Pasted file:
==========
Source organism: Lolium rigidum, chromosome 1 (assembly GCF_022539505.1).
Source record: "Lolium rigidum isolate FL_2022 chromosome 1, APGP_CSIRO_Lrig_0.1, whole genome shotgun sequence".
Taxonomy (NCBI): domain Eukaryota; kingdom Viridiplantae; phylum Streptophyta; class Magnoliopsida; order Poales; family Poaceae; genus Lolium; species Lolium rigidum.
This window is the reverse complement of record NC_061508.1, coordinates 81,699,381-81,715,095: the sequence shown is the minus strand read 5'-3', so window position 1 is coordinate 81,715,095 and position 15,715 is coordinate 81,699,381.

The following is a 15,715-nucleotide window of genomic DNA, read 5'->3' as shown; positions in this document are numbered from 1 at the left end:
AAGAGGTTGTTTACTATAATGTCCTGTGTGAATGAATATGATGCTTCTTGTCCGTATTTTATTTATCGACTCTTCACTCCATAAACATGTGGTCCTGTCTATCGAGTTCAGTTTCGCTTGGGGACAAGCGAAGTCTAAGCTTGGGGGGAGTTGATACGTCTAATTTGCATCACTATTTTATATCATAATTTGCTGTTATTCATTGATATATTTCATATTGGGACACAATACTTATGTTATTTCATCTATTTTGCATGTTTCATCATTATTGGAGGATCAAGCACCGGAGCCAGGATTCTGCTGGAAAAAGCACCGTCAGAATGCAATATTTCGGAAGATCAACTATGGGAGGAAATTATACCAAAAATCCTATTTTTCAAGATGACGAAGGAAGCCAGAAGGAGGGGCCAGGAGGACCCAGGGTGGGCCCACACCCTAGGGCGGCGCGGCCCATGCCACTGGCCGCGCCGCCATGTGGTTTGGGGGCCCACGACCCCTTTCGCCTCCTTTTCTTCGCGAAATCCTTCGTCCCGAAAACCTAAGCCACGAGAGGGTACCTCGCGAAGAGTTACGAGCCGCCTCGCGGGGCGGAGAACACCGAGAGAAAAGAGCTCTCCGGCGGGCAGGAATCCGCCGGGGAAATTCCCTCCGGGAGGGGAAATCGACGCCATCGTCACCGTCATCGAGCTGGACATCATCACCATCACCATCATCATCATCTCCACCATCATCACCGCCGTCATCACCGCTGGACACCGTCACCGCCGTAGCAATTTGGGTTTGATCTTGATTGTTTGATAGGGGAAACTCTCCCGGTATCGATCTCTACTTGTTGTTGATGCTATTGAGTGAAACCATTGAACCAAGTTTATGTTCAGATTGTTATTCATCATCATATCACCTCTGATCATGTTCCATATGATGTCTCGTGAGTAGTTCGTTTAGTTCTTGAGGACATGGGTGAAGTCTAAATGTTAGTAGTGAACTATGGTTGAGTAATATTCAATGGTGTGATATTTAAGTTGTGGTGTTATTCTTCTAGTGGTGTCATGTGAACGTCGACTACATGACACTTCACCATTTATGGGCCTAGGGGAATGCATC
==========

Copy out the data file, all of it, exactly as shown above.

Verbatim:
Source organism: Lolium rigidum, chromosome 1 (assembly GCF_022539505.1).
Source record: "Lolium rigidum isolate FL_2022 chromosome 1, APGP_CSIRO_Lrig_0.1, whole genome shotgun sequence".
Taxonomy (NCBI): domain Eukaryota; kingdom Viridiplantae; phylum Streptophyta; class Magnoliopsida; order Poales; family Poaceae; genus Lolium; species Lolium rigidum.
This window is the reverse complement of record NC_061508.1, coordinates 81,699,381-81,715,095: the sequence shown is the minus strand read 5'-3', so window position 1 is coordinate 81,715,095 and position 15,715 is coordinate 81,699,381.

The following is a 15,715-nucleotide window of genomic DNA, read 5'->3' as shown; positions in this document are numbered from 1 at the left end:
AAGAGGTTGTTTACTATAATGTCCTGTGTGAATGAATATGATGCTTCTTGTCCGTATTTTATTTATCGACTCTTCACTCCATAAACATGTGGTCCTGTCTATCGAGTTCAGTTTCGCTTGGGGACAAGCGAAGTCTAAGCTTGGGGGGAGTTGATACGTCTAATTTGCATCACTATTTTATATCATAATTTGCTGTTATTCATTGATATATTTCATATTGGGACACAATACTTATGTTATTTCATCTATTTTGCATGTTTCATCATTATTGGAGGATCAAGCACCGGAGCCAGGATTCTGCTGGAAAAAGCACCGTCAGAATGCAATATTTCGGAAGATCAACTATGGGAGGAAATTATACCAAAAATCCTATTTTTCAAGATGACGAAGGAAGCCAGAAGGAGGGGCCAGGAGGACCCAGGGTGGGCCCACACCCTAGGGCGGCGCGGCCCATGCCACTGGCCGCGCCGCCATGTGGTTTGGGGGCCCACGACCCCTTTCGCCTCCTTTTCTTCGCGAAATCCTTCGTCCCGAAAACCTAAGCCACGAGAGGGTACCTCGCGAAGAGTTACGAGCCGCCTCGCGGGGCGGAGAACACCGAGAGAAAAGAGCTCTCCGGCGGGCAGGAATCCGCCGGGGAAATTCCCTCCGGGAGGGGAAATCGACGCCATCGTCACCGTCATCGAGCTGGACATCATCACCATCACCATCATCATCATCTCCACCATCATCACCGCCGTCATCACCGCTGGACACCGTCACCGCCGTAGCAATTTGGGTTTGATCTTGATTGTTTGATAGGGGAAACTCTCCCGGTATCGATCTCTACTTGTTGTTGATGCTATTGAGTGAAACCATTGAACCAAGTTTATGTTCAGATTGTTATTCATCATCATATCACCTCTGATCATGTTCCATATGATGTCTCGTGAGTAGTTCGTTTAGTTCTTGAGGACATGGGTGAAGTCTAAATGTTAGTAGTGAACTATGGTTGAGTAATATTCAATGGTGTGATATTTAAGTTGTGGTGTTATTCTTCTAGTGGTGTCATGTGAACGTCGACTACATGACACTTCACCATTTATGGGCCTAGGGGAATGCATC